LINGUIST List 7.826

Tue Jun 4 1996

Sum: Phoneme inventory size and word length

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  1. Martin Haspelmath, Sum: phoneme inventory size and word length

Message 1: Sum: phoneme inventory size and word length

Date: Tue, 04 Jun 1996 09:06:49 +0200
From: Martin Haspelmath <martinhazedat.fu-berlin.de>
Subject: Sum: phoneme inventory size and word length
In LINGUIST 7-739 I asked whether anyone had tested the often heard claim 
that large phoneme inventory sizes correlate with short words, and vice 
versa. Thanks to those who responded!
 I was pointed to the following recent article, where the claim is 
tested and confirmed for a sample of ten languages:

NETTLE, David (1995), "Segmental inventory size, word length, and 
communicative efficiency", Linguistics 33.2: 359-367.

Nettle explains the correlation in terms of competing motivations: 
Different languages optimize either speed of performance or simplicity of 
structure. These functional constraints are inevitably in conflict with 
each other, and different languages resolve the conflict differently by 
assigning different weights to the constraints.
 Nettle cites recent work in European "quantitative linguistics" for 
related approaches. True, such claims can only be tested by using 
quantitative methods, but are they irrelevant to phonological theory, and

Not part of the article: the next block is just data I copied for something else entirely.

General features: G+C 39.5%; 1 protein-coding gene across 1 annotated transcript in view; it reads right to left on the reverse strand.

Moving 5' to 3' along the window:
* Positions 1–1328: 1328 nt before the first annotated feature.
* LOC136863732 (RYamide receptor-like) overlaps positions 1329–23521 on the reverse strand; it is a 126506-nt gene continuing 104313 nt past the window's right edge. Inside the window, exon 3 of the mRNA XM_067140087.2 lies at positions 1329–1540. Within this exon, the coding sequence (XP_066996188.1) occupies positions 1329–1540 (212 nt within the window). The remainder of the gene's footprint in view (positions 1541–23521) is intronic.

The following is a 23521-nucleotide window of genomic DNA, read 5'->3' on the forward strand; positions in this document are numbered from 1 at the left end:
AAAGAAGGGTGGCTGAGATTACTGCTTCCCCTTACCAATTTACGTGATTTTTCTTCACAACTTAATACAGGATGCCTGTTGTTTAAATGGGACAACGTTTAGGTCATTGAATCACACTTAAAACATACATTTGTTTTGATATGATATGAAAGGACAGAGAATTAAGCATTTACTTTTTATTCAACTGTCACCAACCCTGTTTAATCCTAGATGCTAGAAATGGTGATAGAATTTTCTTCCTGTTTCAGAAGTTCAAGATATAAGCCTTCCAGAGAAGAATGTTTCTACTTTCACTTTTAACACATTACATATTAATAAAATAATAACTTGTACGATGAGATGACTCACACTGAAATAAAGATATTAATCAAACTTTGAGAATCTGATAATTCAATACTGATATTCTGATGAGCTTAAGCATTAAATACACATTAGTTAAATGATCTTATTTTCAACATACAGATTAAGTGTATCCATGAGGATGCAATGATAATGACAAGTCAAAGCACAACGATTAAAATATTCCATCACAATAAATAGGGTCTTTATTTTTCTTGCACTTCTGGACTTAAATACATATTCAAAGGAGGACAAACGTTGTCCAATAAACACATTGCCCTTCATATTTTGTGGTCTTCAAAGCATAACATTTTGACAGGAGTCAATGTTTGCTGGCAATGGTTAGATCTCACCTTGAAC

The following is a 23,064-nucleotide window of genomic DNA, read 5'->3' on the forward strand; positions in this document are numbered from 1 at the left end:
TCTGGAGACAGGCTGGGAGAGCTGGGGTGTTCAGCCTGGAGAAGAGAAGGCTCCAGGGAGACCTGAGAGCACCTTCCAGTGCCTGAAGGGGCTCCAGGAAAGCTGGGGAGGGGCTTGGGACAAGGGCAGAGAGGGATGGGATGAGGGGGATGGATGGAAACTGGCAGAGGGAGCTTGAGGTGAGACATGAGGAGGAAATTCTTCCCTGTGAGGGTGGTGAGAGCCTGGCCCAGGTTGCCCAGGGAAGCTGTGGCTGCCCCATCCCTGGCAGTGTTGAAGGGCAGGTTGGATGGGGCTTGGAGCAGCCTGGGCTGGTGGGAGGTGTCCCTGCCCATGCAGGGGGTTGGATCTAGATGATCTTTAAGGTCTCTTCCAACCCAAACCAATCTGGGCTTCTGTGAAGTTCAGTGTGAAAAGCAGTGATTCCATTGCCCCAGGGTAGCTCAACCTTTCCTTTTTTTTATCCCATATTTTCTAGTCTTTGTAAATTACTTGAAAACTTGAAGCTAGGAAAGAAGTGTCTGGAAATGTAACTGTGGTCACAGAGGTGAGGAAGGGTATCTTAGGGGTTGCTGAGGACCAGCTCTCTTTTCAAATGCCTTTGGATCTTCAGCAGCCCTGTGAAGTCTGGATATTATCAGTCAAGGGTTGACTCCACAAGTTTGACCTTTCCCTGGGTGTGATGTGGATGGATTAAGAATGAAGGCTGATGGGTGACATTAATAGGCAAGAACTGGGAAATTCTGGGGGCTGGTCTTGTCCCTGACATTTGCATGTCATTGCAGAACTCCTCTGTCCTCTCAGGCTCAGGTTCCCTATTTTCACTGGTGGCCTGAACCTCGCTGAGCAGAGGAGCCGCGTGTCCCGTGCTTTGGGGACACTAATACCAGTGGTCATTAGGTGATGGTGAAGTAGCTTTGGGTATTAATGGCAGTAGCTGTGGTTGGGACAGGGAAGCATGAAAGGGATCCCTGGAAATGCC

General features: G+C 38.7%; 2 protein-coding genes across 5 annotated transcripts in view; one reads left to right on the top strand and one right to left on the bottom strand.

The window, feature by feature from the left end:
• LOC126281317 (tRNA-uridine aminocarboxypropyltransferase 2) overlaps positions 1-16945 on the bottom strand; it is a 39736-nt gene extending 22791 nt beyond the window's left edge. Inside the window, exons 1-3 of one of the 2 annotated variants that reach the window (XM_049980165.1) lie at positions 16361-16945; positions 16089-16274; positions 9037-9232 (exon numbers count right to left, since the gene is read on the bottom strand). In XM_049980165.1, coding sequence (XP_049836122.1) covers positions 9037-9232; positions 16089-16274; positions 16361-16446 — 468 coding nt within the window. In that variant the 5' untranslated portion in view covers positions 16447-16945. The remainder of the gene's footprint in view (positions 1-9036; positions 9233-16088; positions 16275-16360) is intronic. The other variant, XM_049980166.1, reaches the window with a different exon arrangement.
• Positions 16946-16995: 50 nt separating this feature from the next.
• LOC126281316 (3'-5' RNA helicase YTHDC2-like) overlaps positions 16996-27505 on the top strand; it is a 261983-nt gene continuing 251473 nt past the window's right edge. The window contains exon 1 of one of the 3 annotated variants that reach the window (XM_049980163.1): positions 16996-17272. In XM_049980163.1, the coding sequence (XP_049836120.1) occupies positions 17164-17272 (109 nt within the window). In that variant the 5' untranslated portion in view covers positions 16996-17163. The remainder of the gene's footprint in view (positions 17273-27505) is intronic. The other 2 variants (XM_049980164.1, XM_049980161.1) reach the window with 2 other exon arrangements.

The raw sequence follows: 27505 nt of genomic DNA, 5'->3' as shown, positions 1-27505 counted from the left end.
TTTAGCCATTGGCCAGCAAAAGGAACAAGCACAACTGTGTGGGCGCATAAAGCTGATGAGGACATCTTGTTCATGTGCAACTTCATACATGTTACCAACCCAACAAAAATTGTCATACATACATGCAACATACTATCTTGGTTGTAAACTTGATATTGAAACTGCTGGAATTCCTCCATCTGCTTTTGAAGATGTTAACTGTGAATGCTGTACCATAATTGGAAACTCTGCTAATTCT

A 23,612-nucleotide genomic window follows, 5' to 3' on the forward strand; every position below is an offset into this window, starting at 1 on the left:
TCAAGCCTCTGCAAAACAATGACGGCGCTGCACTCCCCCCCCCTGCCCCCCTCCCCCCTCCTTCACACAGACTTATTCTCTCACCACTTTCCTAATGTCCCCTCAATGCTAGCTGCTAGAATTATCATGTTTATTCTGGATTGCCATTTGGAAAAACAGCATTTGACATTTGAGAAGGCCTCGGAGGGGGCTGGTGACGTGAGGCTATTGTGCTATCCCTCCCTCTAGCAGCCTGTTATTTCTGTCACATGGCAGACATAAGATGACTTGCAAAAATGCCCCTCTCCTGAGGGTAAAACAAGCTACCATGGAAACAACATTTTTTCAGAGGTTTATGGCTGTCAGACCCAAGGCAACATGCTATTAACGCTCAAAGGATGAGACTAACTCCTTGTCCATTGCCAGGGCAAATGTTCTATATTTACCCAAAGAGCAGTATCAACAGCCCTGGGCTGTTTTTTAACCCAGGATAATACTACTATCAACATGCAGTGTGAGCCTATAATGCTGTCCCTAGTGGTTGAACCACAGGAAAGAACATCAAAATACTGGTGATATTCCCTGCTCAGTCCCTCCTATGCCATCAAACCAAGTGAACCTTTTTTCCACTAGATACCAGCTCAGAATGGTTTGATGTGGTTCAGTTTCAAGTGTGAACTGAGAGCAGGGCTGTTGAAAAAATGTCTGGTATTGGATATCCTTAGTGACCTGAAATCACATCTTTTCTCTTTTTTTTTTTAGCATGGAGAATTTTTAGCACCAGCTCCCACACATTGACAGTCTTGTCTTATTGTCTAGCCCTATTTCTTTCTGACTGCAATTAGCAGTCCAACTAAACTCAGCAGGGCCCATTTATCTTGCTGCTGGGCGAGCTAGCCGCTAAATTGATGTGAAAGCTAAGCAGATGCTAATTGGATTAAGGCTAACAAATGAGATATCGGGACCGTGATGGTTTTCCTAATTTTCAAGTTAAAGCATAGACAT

linguistic theory more generally?
 Chilin Shih objects that Mandarin Chinese has a small phoneme inventory 
and short words. In Nettle's study, Chinese is not exceptional because he 
counts compounds as single words and includes the distinctive force of 
tone in calculating the size of the phonemic inventory.
 Markus Hiller points out that it is not quite clear what should be 
counted in each case -- do we include all Japanese words of Chinese 
origin that are hardly used in the spoken language because of homonymy? 
How do we exclude them? He suggests that only the core vocaabulary should 
be taken into account. In addition, he proposes that not segments, but 
gestures (in the sense of Browman & Goldstein 1986) should be counted, 
because they are more easily classified as redundant vs. distinctive, and 
they are less abstract than features. Nettle did not use such 
sophisticated methods in his study, and the fact that he got 
statistically significant results shows that the effect is so strong that 
it is not obscured by all the "noise".
 Paul de Lacy notes that we need to distinguish between roots and words 
(although the prediction of the functional theory probably applies to 
both equally) and notes that Polynesian languages do not have 
particularly long words. Maori, for instance, has only 14 segmental 
phonemes, 80% of its roots are bimoraic, and it hasn't resorted to 
increasing word length yet. In Nettle's study, though, Hawaiian does have 
a fairly high average word length (7.08 segments, the thgird highest in 
his sample).
 I am grateful to

And Rosta (ucleaarucl.ac.uk)
Wolfgang Behr (w.behrem.uni-frankfurt.d400.de) 
Markus Hiller (markus.hillerzdv.uni-tuebingen.de)
Chilin Shih (cayenne!clsresearch.att.com)
Paul de Lacy (delacyvoyager.co.nz)


Martin Haspelmath
Department of English
Free University of Berlin
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